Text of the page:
New car registrations in the EU dropped for the 12th consecutive month in September, intensifying cut-throat competition among auto makers for market share. The slump affects all main car markets, except Britain.
In September, new passenger car registrations fell to 1.099 million units, down 10.8 percent from the previous month, according to latest figures released by the European Automobile Manufacturers Association (ACEA) Tuesday.
The ACEA data show that Europe's car crises deepened in September as the pace of decline was slower in August with a rate of minus 8.9 percent.
Markets particularly hit by the slump were Spain at minus 36.8 percent, to be followed by Italy - down by 25.7 percent – and France with a retreat of 17.9 percent. Europe's biggest car market, Germany, suffered a decline by 10.9 percent in September.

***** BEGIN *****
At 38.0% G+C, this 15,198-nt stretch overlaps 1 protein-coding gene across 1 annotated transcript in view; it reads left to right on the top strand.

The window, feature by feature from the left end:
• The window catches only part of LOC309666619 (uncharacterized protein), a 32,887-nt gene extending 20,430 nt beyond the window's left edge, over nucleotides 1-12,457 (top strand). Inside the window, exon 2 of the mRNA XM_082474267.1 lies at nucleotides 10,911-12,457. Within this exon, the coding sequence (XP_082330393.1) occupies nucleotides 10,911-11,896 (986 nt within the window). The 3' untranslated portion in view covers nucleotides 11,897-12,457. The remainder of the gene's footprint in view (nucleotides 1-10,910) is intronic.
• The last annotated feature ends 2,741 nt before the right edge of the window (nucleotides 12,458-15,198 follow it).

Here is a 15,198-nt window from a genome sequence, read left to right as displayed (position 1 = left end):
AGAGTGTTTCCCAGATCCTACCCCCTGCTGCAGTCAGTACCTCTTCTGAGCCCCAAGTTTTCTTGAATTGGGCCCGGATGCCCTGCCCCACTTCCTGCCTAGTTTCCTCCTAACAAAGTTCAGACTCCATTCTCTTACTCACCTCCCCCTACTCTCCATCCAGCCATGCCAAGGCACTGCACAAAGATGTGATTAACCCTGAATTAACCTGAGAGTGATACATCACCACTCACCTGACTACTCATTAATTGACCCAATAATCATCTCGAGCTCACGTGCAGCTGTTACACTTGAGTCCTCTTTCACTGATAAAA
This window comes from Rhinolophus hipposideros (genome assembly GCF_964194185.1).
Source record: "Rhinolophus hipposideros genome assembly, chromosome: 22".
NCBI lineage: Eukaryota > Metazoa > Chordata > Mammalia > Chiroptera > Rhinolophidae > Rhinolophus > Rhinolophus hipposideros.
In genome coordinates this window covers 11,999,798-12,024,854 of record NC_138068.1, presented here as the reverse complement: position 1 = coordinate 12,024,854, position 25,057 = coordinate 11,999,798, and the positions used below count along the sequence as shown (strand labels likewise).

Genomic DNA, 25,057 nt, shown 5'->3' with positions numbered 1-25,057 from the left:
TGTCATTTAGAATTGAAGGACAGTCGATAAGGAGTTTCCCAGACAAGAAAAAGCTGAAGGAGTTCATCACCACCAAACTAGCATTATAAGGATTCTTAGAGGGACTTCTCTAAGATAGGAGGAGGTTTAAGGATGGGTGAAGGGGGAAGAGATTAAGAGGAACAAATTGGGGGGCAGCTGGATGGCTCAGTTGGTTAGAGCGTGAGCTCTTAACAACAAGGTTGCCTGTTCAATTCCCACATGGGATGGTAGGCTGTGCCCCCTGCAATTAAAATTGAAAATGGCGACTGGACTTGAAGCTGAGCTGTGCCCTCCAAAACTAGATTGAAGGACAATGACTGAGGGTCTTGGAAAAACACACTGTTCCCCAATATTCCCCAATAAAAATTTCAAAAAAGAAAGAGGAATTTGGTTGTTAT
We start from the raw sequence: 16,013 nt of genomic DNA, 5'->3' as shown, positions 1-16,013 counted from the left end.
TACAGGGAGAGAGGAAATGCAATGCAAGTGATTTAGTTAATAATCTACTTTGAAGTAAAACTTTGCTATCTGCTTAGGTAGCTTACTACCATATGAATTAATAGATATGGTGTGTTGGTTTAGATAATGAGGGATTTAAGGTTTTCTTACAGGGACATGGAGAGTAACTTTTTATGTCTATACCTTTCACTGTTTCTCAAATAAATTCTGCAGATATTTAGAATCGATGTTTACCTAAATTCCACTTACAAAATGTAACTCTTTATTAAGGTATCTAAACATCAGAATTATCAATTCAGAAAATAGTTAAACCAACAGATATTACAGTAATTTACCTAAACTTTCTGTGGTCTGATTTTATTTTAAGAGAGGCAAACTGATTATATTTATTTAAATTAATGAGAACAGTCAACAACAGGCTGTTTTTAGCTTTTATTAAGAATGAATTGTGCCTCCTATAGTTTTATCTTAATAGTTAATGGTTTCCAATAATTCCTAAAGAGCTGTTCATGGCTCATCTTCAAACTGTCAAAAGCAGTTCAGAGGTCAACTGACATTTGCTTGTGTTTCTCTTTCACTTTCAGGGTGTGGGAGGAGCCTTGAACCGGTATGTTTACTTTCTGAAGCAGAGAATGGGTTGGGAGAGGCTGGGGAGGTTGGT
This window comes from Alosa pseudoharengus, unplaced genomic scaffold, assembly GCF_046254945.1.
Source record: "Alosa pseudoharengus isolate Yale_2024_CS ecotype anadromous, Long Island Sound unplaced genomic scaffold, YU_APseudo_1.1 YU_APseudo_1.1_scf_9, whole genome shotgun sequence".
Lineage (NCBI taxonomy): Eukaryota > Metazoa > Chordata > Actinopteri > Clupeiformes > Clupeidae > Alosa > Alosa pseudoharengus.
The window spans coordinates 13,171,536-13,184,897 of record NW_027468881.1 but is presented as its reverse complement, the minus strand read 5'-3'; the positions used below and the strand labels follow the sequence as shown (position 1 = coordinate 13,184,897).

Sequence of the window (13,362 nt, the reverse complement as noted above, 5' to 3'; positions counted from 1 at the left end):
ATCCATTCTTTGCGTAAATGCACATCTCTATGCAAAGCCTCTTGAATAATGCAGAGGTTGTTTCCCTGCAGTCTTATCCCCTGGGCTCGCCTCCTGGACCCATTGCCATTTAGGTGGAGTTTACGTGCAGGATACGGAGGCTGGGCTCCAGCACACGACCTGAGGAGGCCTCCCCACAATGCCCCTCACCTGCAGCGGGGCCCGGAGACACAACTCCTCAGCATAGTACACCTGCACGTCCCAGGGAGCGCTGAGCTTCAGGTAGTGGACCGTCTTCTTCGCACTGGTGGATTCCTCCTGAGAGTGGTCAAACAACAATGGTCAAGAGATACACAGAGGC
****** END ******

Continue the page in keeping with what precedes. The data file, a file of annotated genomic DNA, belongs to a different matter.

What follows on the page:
Surprisingly, the British car market remained in robust shape, marking a rise by 8.2 percent compared with August, and continuing growth in sales of new units, which came in at 4.3 percent in the period from January through September.
ACEA attributed Europe's car crisis to the eurozone debt crisis, which had caused car sales to persistently slide for the past five years. ACEA President Sergio Marchionne said he expected overall sales in Europe in 2012 to plunge by about 10 percent over 2011.
According to LMC Automotive research group, new car registrations in the EU are not expected to rebound to 2007 pre-crisis levels before the year 2018.
uhe/sej (AFP, Reuters)